We’re halfway through 2023, and so far it’s lived up to experts’ predictions of being one of the most active years for labor strikes in recent memory. Below is a round-up of some of this year’s most significant strikes and strike authorizations.
LAUSD Teachers’ Strike
In late March, workers for the Los Angeles Unified School District (LAUSD), the nation’s second largest public school system, embarked on a three-day strike hoping to secure pay increases as the cost of living in Southern California rapidly outpaced their wages.
The worker’s efforts were ultimately successful. In April, LAUSD ratified a contract negotiated with the teachers’ union, UTLA, that raises teachers’ pay by 21% over the course of three years, bringing the average LAUSD teacher salary to $106,000 by 2025. The agreement also included salary increases for LAUSD’s nurses, mental health workers, and special education teachers, along with promises to reduce class sizes. More than 94% of the 27,171 ballots cast by UTLA members were in favor of the new contract.
Hollywood Writers’ Strike
On May 2, the membership of the Writers’ Guild of America (WGA), a union representing approximately 11,500 Hollywood writers, went on strike. Hollywood writers are fighting against numerous trends in the entertainment industry that have caused their pay and job security to decline significantly over the past decade while industry profits have ballooned, particularly for the likes of streaming companies such as Netflix, which reported a $5.6 billion operating profit for 2022.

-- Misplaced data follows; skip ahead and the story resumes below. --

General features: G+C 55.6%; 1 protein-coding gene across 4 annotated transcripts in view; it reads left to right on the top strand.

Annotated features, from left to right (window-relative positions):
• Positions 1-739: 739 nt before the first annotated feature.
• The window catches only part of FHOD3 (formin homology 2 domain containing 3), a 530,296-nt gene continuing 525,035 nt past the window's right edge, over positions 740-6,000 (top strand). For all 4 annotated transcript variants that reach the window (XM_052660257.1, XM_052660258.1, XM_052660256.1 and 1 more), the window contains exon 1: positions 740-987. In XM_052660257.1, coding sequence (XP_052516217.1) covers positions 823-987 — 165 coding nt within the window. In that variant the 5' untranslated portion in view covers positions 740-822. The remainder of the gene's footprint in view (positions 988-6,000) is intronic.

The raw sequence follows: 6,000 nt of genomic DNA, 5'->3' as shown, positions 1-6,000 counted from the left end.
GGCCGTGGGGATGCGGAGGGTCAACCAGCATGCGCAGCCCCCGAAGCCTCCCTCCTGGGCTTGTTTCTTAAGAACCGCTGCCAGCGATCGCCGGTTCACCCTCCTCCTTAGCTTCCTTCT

The writer’s strike is still ongoing with no end in sight. Highly anticipated TV projects such as “Stranger Things” and a “Game of Thrones” spinoff have been delayed and other major series are expected to be postponed. Beyond the changes Americans may see on their television screens, the strike also figures to have significant consequences for the economy at-large. The last writers’ strike in 2008 cost the California economy $2.1 billion as writers and countless other workers that support the entertainment industry– designers, electricians, grips, and restaurant workers – felt the crunch of the work stoppage.